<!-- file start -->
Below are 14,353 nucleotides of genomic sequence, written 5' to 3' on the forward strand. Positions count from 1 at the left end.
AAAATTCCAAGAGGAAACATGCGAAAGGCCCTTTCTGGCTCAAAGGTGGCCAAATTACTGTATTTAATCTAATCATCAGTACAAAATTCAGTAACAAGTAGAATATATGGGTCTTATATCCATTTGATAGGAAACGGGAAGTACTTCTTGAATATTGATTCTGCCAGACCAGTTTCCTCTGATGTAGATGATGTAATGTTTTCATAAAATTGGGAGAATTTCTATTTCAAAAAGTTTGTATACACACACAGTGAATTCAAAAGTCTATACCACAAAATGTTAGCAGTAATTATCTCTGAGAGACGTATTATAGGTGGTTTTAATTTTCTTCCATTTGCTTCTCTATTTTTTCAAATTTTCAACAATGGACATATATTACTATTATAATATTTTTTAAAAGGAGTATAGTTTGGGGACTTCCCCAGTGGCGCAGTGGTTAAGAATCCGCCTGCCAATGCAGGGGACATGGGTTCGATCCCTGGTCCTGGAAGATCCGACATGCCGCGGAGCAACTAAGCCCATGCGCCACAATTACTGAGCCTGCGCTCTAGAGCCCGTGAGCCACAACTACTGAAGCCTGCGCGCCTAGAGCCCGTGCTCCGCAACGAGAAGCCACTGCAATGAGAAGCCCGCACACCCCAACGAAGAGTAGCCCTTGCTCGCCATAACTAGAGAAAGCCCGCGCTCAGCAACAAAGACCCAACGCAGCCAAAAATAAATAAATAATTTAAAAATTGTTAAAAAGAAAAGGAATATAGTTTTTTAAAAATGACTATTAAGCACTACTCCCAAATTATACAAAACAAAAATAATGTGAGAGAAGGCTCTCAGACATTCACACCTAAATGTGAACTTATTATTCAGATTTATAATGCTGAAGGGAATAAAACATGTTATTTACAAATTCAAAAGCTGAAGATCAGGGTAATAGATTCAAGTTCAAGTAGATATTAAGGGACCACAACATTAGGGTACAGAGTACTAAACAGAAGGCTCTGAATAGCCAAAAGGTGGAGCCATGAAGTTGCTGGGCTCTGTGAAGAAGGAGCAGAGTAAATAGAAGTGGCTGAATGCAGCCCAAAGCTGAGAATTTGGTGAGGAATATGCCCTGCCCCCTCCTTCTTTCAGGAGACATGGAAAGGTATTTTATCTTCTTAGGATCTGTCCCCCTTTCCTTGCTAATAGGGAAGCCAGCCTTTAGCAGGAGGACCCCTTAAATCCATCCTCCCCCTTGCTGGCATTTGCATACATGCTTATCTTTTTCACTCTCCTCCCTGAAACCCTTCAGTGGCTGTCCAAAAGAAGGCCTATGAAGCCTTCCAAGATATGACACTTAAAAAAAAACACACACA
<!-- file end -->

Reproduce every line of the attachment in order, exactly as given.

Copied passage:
Below are 14,353 nucleotides of genomic sequence, written 5' to 3' on the forward strand. Positions count from 1 at the left end.
AAAATTCCAAGAGGAAACATGCGAAAGGCCCTTTCTGGCTCAAAGGTGGCCAAATTACTGTATTTAATCTAATCATCAGTACAAAATTCAGTAACAAGTAGAATATATGGGTCTTATATCCATTTGATAGGAAACGGGAAGTACTTCTTGAATATTGATTCTGCCAGACCAGTTTCCTCTGATGTAGATGATGTAATGTTTTCATAAAATTGGGAGAATTTCTATTTCAAAAAGTTTGTATACACACACAGTGAATTCAAAAGTCTATACCACAAAATGTTAGCAGTAATTATCTCTGAGAGACGTATTATAGGTGGTTTTAATTTTCTTCCATTTGCTTCTCTATTTTTTCAAATTTTCAACAATGGACATATATTACTATTATAATATTTTTTAAAAGGAGTATAGTTTGGGGACTTCCCCAGTGGCGCAGTGGTTAAGAATCCGCCTGCCAATGCAGGGGACATGGGTTCGATCCCTGGTCCTGGAAGATCCGACATGCCGCGGAGCAACTAAGCCCATGCGCCACAATTACTGAGCCTGCGCTCTAGAGCCCGTGAGCCACAACTACTGAAGCCTGCGCGCCTAGAGCCCGTGCTCCGCAACGAGAAGCCACTGCAATGAGAAGCCCGCACACCCCAACGAAGAGTAGCCCTTGCTCGCCATAACTAGAGAAAGCCCGCGCTCAGCAACAAAGACCCAACGCAGCCAAAAATAAATAAATAATTTAAAAATTGTTAAAAAGAAAAGGAATATAGTTTTTTAAAAATGACTATTAAGCACTACTCCCAAATTATACAAAACAAAAATAATGTGAGAGAAGGCTCTCAGACATTCACACCTAAATGTGAACTTATTATTCAGATTTATAATGCTGAAGGGAATAAAACATGTTATTTACAAATTCAAAAGCTGAAGATCAGGGTAATAGATTCAAGTTCAAGTAGATATTAAGGGACCACAACATTAGGGTACAGAGTACTAAACAGAAGGCTCTGAATAGCCAAAAGGTGGAGCCATGAAGTTGCTGGGCTCTGTGAAGAAGGAGCAGAGTAAATAGAAGTGGCTGAATGCAGCCCAAAGCTGAGAATTTGGTGAGGAATATGCCCTGCCCCCTCCTTCTTTCAGGAGACATGGAAAGGTATTTTATCTTCTTAGGATCTGTCCCCCTTTCCTTGCTAATAGGGAAGCCAGCCTTTAGCAGGAGGACCCCTTAAATCCATCCTCCCCCTTGCTGGCATTTGCATACATGCTTATCTTTTTCACTCTCCTCCCTGAAACCCTTCAGTGGCTGTCCAAAAGAAGGCCTATGAAGCCTTCCAAGATATGACACTTAAAAAAAAACACACACA